I did a post yesterday about a football game played in a concrete stadium built built by the depression-era WPA in Glouster, Ohio, in 1940.
The town of Glouster, where the Glouster Memorial Stadium is located, and Trimble, the home of the Tomcats who play there, are part of an Appalachia that has been dying since the coal mines closed down and the railroads pulled up their tracks: about 25 percent of the roughly 2,500 residents of Glouster and Trimble live below the poverty line. What they DO have is a pride in and a passion for their football team.
Win, but win right
Homemade spirit signs encouraging the Tomcats peppered yards and were displayed by businesses.What I really liked was the way they emphasized sportsmanship, team and town.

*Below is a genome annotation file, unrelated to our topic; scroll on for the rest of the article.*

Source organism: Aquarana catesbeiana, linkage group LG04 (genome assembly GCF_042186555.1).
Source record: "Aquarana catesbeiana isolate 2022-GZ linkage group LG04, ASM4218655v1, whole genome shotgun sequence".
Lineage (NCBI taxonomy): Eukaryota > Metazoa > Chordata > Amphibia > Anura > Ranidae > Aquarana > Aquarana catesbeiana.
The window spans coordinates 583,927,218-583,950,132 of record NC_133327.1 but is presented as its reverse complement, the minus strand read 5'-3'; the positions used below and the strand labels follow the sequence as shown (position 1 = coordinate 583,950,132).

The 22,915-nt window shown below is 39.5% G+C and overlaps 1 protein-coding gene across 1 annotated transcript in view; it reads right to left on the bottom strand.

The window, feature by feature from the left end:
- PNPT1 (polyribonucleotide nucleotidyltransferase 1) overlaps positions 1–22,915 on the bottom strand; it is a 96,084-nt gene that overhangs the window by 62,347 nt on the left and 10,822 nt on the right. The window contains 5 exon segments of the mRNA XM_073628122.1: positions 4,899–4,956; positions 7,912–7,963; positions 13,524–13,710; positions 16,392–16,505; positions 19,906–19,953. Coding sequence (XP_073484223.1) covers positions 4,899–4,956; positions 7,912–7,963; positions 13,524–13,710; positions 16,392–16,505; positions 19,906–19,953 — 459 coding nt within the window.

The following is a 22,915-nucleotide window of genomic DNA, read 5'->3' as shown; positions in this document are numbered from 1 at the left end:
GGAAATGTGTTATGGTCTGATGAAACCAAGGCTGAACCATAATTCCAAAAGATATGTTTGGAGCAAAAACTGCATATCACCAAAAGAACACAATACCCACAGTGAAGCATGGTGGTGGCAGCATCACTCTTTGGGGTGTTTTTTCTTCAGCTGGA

Hundreds of towns people tried to keep the field dry with tarps a few days before the big playoff game. When it looked like they might have to move the game off the home field, they brought in a helicopter to blow it dry.
While I was editing the photos, I was listening on the Internet to police calls out of a Missouri community coming apart, while being moved by heartwarming pictures of a community coming together.
In case you missed it
Readership was, understandably, way down on Thanksgiving Day because you had more important things to do than read my ramblings. Still, I like these photos and this small town enough that I would encourage you to go back to yesterday’s post to see something that says more about Thanksgiving than Black Friday mania.
My favorite photo of the evening was the smiling girl from the Symmes Valley Band.
One of the things that impressed me most was what the losing coach told his players after they were defeated 55 – 8. (You’ll have to read the story to see what it was.)
Both teams showed a lot of class that Saturday night.